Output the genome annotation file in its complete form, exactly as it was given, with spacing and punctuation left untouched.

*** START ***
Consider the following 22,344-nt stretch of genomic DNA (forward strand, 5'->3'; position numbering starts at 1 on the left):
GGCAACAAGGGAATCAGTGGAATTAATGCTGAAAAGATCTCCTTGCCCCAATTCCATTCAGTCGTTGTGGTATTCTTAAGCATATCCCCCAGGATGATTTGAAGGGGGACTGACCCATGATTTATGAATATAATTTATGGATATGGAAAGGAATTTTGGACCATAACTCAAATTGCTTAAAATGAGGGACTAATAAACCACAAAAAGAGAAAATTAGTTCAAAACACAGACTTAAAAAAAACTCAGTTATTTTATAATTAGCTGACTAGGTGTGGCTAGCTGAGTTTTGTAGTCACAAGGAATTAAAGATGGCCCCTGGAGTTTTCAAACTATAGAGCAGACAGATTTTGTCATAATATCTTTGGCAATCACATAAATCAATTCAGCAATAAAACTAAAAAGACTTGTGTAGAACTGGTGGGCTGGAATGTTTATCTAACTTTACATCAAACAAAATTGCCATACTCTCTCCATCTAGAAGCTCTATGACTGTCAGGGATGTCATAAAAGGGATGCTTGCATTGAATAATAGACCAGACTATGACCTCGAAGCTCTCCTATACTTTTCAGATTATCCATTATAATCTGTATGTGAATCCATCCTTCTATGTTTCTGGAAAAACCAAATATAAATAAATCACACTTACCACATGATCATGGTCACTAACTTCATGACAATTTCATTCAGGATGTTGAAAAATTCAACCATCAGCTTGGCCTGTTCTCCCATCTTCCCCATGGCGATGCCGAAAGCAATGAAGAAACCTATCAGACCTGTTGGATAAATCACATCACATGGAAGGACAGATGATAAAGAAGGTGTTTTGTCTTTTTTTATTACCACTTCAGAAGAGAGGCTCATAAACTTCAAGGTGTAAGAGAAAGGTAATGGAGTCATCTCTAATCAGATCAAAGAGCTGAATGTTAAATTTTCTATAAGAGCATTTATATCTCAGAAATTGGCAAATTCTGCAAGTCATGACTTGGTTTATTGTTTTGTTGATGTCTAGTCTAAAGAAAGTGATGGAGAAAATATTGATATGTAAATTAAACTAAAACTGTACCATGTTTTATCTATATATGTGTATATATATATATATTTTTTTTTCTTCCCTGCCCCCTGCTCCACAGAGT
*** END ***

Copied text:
Consider the following 22,344-nt stretch of genomic DNA (forward strand, 5'->3'; position numbering starts at 1 on the left):
GGCAACAAGGGAATCAGTGGAATTAATGCTGAAAAGATCTCCTTGCCCCAATTCCATTCAGTCGTTGTGGTATTCTTAAGCATATCCCCCAGGATGATTTGAAGGGGGACTGACCCATGATTTATGAATATAATTTATGGATATGGAAAGGAATTTTGGACCATAACTCAAATTGCTTAAAATGAGGGACTAATAAACCACAAAAAGAGAAAATTAGTTCAAAACACAGACTTAAAAAAAACTCAGTTATTTTATAATTAGCTGACTAGGTGTGGCTAGCTGAGTTTTGTAGTCACAAGGAATTAAAGATGGCCCCTGGAGTTTTCAAACTATAGAGCAGACAGATTTTGTCATAATATCTTTGGCAATCACATAAATCAATTCAGCAATAAAACTAAAAAGACTTGTGTAGAACTGGTGGGCTGGAATGTTTATCTAACTTTACATCAAACAAAATTGCCATACTCTCTCCATCTAGAAGCTCTATGACTGTCAGGGATGTCATAAAAGGGATGCTTGCATTGAATAATAGACCAGACTATGACCTCGAAGCTCTCCTATACTTTTCAGATTATCCATTATAATCTGTATGTGAATCCATCCTTCTATGTTTCTGGAAAAACCAAATATAAATAAATCACACTTACCACATGATCATGGTCACTAACTTCATGACAATTTCATTCAGGATGTTGAAAAATTCAACCATCAGCTTGGCCTGTTCTCCCATCTTCCCCATGGCGATGCCGAAAGCAATGAAGAAACCTATCAGACCTGTTGGATAAATCACATCACATGGAAGGACAGATGATAAAGAAGGTGTTTTGTCTTTTTTTATTACCACTTCAGAAGAGAGGCTCATAAACTTCAAGGTGTAAGAGAAAGGTAATGGAGTCATCTCTAATCAGATCAAAGAGCTGAATGTTAAATTTTCTATAAGAGCATTTATATCTCAGAAATTGGCAAATTCTGCAAGTCATGACTTGGTTTATTGTTTTGTTGATGTCTAGTCTAAAGAAAGTGATGGAGAAAATATTGATATGTAAATTAAACTAAAACTGTACCATGTTTTATCTATATATGTGTATATATATATATATTTTTTTTTCTTCCCTGCCCCCTGCTCCACAGAGT